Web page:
Other countries have multiple paths to the nurse degree and generalist nurse positions. All indicate requirements to access a statewide exam that allows practice as Registered Nurse (RN). The upper level, specialist and/or nurse practitioner (Advanced Nurse Practitioner) includes nurses possessing postgraduate degree equivalent to Master and PhD and accredited by professional associations of specialized areas of nursing establishing entry requirements and criteria.

Examples are nurse anesthetists, midwives, and nurses in pediatrics, neonatology or cardiology. They are legally qualified for administering treatments autonomously or in the community and are also responsible for monitoring and controlling some types of patients [16]. In the UK, the National Health Service enhanced the role of nurse consultant, existing since 1999, to assume leadership roles in the control and planning in 2004, based on the skills for planning templates nursing system [9].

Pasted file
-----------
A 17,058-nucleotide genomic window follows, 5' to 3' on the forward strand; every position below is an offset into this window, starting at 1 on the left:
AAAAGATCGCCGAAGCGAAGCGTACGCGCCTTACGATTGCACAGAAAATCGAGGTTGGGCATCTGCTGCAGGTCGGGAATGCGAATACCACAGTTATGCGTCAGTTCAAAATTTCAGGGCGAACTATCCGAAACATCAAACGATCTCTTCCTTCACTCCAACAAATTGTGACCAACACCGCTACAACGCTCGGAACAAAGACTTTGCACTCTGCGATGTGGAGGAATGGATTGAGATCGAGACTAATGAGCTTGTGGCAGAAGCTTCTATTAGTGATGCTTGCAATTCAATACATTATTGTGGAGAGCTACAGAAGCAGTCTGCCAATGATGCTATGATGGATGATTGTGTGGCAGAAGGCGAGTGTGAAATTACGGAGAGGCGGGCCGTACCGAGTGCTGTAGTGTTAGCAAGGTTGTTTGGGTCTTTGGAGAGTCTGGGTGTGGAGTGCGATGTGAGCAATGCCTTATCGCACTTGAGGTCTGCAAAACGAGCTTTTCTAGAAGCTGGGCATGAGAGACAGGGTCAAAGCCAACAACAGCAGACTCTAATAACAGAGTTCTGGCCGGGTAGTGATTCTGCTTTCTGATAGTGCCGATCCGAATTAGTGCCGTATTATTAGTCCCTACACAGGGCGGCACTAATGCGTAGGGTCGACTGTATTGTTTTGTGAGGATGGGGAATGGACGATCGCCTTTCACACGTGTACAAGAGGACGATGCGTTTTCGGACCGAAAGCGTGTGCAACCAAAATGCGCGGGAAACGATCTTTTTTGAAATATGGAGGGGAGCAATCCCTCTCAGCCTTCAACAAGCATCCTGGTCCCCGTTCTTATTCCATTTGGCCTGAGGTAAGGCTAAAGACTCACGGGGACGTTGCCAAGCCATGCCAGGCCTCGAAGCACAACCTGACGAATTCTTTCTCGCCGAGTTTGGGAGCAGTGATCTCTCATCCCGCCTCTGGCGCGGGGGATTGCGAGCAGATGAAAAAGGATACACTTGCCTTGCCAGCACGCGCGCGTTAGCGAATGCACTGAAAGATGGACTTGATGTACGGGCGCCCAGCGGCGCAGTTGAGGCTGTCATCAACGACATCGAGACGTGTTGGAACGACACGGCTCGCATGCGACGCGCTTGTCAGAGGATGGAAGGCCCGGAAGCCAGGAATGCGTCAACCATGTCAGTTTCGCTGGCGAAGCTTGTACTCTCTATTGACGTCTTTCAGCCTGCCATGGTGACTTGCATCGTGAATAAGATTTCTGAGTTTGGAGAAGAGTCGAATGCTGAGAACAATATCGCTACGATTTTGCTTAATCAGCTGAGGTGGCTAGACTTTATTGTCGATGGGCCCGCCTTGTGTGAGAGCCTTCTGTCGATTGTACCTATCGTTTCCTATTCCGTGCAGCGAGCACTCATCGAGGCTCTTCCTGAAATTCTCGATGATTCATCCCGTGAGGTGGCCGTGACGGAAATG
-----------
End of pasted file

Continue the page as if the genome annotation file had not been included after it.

The setting of a “favorable” hospital environment can be a fertile field for the nursing managers and cultivate the expertise in nursing, attracting and retaining the best professionals; organizations accredited as "magnetic” foster clinical autonomy, facilitate advanced and continuing education and promote the exchange of experiences and knowledge with physicians. This hospital organizational model has been successfully applied in multiple centers, which then received the so-called “Magnetic” qualification. Since the late 90s to today, the fundamental studies by Aiken and others became a reference for a number of studies, including this one [17]. As an example, a study conducted in two United States of America hospitals [18] stated three organizational hospital characteristics that can potentially encourage expertise: social interaction with colleagues or peers, commitment with to the rules and own communication patterns [19]. The authors found four objective characteristics of expertise: years of nursing experience, academic education, to be consulted by peers, and nursing students tutoring. In sum, a favorable hospital practice environment could provide more opportunities for professional development and thereby promote progress towards the expertise of nurses as a feature of the organization. Nevertheless, the wide evidence regarding the benefits of “magnetic” hospitals and nursing expertise on patient outcomes, which exists in many countries, is not yet established in Catalonia for poorly understood reasons.